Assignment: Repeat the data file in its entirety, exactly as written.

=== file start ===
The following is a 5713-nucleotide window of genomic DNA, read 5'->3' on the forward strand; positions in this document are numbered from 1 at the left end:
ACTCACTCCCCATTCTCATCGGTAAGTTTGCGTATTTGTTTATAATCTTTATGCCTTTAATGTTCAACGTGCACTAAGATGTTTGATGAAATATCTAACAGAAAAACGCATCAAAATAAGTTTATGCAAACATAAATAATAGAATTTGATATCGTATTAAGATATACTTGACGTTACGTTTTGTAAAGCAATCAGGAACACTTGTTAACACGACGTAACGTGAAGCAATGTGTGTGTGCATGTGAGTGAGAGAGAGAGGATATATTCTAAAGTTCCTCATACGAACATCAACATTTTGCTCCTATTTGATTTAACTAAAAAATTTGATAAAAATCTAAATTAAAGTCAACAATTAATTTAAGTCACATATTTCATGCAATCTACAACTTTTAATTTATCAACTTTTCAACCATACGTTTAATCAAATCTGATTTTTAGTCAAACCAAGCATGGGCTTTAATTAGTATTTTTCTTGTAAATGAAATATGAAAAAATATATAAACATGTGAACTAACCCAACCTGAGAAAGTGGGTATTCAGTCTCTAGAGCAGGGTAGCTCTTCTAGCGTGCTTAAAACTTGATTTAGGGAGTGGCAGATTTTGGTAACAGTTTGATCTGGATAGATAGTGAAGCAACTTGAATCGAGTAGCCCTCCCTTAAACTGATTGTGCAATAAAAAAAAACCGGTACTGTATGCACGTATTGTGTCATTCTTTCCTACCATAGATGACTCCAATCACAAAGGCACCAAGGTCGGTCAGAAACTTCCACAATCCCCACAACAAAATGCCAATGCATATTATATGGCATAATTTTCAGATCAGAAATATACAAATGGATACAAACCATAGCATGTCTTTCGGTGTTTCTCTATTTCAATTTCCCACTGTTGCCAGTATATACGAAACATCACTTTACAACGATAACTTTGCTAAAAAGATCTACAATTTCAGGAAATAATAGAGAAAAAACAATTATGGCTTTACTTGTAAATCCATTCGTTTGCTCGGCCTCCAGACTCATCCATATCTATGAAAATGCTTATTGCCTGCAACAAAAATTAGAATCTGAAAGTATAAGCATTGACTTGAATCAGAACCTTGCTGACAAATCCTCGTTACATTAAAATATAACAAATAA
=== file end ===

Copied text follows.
The following is a 5713-nucleotide window of genomic DNA, read 5'->3' on the forward strand; positions in this document are numbered from 1 at the left end:
ACTCACTCCCCATTCTCATCGGTAAGTTTGCGTATTTGTTTATAATCTTTATGCCTTTAATGTTCAACGTGCACTAAGATGTTTGATGAAATATCTAACAGAAAAACGCATCAAAATAAGTTTATGCAAACATAAATAATAGAATTTGATATCGTATTAAGATATACTTGACGTTACGTTTTGTAAAGCAATCAGGAACACTTGTTAACACGACGTAACGTGAAGCAATGTGTGTGTGCATGTGAGTGAGAGAGAGAGGATATATTCTAAAGTTCCTCATACGAACATCAACATTTTGCTCCTATTTGATTTAACTAAAAAATTTGATAAAAATCTAAATTAAAGTCAACAATTAATTTAAGTCACATATTTCATGCAATCTACAACTTTTAATTTATCAACTTTTCAACCATACGTTTAATCAAATCTGATTTTTAGTCAAACCAAGCATGGGCTTTAATTAGTATTTTTCTTGTAAATGAAATATGAAAAAATATATAAACATGTGAACTAACCCAACCTGAGAAAGTGGGTATTCAGTCTCTAGAGCAGGGTAGCTCTTCTAGCGTGCTTAAAACTTGATTTAGGGAGTGGCAGATTTTGGTAACAGTTTGATCTGGATAGATAGTGAAGCAACTTGAATCGAGTAGCCCTCCCTTAAACTGATTGTGCAATAAAAAAAAACCGGTACTGTATGCACGTATTGTGTCATTCTTTCCTACCATAGATGACTCCAATCACAAAGGCACCAAGGTCGGTCAGAAACTTCCACAATCCCCACAACAAAATGCCAATGCATATTATATGGCATAATTTTCAGATCAGAAATATACAAATGGATACAAACCATAGCATGTCTTTCGGTGTTTCTCTATTTCAATTTCCCACTGTTGCCAGTATATACGAAACATCACTTTACAACGATAACTTTGCTAAAAAGATCTACAATTTCAGGAAATAATAGAGAAAAAACAATTATGGCTTTACTTGTAAATCCATTCGTTTGCTCGGCCTCCAGACTCATCCATATCTATGAAAATGCTTATTGCCTGCAACAAAAATTAGAATCTGAAAGTATAAGCATTGACTTGAATCAGAACCTTGCTGACAAATCCTCGTTACATTAAAATATAACAAATAA